The judgement on the previous 6 years is not so glorious. He did meet his inflation targets, but many argue he missed the significance of the biggest build up in foreign and housing debt in New Zealand’s history. Some believe he held interest rates too low and for too long, particularly during 2006 when the housing market got a second wind. Bollard himself in his final news conference acknowledged the bank could have used 'macro-prudential tools' such as loan to value ratio limits to control that housing boom.

Ultimately, this buildup of foreign debt and the associated surge of capital flows that pushed up the New Zealand dollar, is limiting the New Zealand economy. It unleashed a structural strengthening of the New Zealand dollar that has restructured the New Zealand economy towards importing, consuming and borrowing and away from the very things we need -- producing, saving and exporting.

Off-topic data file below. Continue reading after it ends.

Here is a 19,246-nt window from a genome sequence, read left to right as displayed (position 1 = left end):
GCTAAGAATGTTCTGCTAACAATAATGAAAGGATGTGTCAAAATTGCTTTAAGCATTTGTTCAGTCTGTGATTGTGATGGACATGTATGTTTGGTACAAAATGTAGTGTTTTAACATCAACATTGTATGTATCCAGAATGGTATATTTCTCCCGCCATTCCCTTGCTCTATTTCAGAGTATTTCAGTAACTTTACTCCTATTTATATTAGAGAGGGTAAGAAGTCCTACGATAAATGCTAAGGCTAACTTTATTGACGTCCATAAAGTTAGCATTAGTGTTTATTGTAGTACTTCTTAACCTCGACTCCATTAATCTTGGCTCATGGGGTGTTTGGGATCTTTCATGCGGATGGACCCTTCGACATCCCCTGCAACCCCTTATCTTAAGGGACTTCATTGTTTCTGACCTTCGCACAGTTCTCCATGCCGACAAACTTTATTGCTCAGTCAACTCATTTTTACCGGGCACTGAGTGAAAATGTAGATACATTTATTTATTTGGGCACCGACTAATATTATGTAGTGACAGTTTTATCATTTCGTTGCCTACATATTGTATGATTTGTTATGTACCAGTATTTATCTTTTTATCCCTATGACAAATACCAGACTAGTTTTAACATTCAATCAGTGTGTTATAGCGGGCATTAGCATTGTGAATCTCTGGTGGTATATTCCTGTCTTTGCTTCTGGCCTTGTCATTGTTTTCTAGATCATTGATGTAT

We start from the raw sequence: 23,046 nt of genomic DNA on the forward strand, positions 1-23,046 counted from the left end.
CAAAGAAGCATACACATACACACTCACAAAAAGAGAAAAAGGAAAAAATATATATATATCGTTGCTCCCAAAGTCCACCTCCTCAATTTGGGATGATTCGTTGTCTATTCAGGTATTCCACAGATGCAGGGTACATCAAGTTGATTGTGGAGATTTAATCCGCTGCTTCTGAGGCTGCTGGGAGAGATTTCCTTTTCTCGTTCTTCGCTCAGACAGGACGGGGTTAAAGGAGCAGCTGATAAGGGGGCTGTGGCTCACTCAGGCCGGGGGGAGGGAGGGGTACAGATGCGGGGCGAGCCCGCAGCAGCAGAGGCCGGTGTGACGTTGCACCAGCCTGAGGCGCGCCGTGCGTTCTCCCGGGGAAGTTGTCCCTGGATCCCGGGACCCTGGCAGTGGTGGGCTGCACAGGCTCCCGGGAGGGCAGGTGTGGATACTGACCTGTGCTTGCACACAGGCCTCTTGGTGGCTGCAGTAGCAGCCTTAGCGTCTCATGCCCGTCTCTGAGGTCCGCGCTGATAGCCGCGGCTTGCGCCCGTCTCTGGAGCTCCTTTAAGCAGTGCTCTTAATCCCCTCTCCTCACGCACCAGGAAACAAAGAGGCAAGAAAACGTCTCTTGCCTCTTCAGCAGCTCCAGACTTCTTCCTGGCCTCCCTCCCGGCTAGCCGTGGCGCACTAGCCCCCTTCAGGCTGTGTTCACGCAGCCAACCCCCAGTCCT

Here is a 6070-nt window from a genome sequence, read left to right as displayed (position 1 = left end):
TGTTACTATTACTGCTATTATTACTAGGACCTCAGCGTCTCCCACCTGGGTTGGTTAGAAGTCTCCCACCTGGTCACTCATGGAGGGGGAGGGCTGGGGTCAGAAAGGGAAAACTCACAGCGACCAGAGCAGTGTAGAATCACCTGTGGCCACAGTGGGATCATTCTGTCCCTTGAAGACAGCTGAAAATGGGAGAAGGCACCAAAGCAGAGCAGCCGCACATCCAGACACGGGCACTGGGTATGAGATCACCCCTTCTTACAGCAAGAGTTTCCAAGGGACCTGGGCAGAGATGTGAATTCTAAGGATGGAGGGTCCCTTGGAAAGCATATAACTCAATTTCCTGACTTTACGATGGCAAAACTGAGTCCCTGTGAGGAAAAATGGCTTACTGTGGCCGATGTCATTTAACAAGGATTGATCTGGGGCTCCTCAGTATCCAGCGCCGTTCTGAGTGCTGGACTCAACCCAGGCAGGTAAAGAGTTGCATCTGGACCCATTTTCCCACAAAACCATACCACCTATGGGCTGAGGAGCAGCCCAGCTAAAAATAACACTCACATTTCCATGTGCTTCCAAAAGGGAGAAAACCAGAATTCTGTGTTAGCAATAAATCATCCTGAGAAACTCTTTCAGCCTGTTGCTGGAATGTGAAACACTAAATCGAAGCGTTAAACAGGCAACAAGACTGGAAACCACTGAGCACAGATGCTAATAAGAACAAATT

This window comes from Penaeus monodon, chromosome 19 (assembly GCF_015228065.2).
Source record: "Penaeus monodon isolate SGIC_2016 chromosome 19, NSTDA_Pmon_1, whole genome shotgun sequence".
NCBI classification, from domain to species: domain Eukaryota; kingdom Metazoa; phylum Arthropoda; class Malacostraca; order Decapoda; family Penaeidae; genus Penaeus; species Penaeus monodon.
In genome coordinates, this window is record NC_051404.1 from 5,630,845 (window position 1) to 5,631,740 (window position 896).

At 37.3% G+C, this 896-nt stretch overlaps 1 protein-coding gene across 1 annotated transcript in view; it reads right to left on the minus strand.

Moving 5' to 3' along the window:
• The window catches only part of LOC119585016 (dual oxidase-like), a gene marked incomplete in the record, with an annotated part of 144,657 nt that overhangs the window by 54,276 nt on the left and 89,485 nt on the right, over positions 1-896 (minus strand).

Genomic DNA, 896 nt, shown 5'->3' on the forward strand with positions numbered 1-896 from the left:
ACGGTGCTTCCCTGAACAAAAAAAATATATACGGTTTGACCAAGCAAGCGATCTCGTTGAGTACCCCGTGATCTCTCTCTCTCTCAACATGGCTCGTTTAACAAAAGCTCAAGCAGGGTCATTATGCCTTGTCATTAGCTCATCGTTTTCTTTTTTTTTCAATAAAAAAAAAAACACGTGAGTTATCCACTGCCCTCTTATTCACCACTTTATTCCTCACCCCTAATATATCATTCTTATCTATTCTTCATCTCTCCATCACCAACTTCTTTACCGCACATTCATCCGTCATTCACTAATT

Dr Bollard stuck to his targets and kept the banking system stable and he delivered the best parables in the driest of styles. My favourites are his clever defence of not criticising other central banks: "One camel does not make fun of another camel's hump", and his explanation of how New Zealand's currency is affected by other central bank's actions: "When elephants jostle, what gets hurt is the grass."

But in the end, the New Zealand economy is weaker, more indebted, more unbalanced and monetary policy will have to be redesigned to deal with that legacy.

Dr Bollard could have challenged that, and may yet do that in his retirement. But for now he deserves that coffee and another panadol.

Go well Alan.

Here's another African proverb to go out on: “The lion does not turn around when a small dog barks”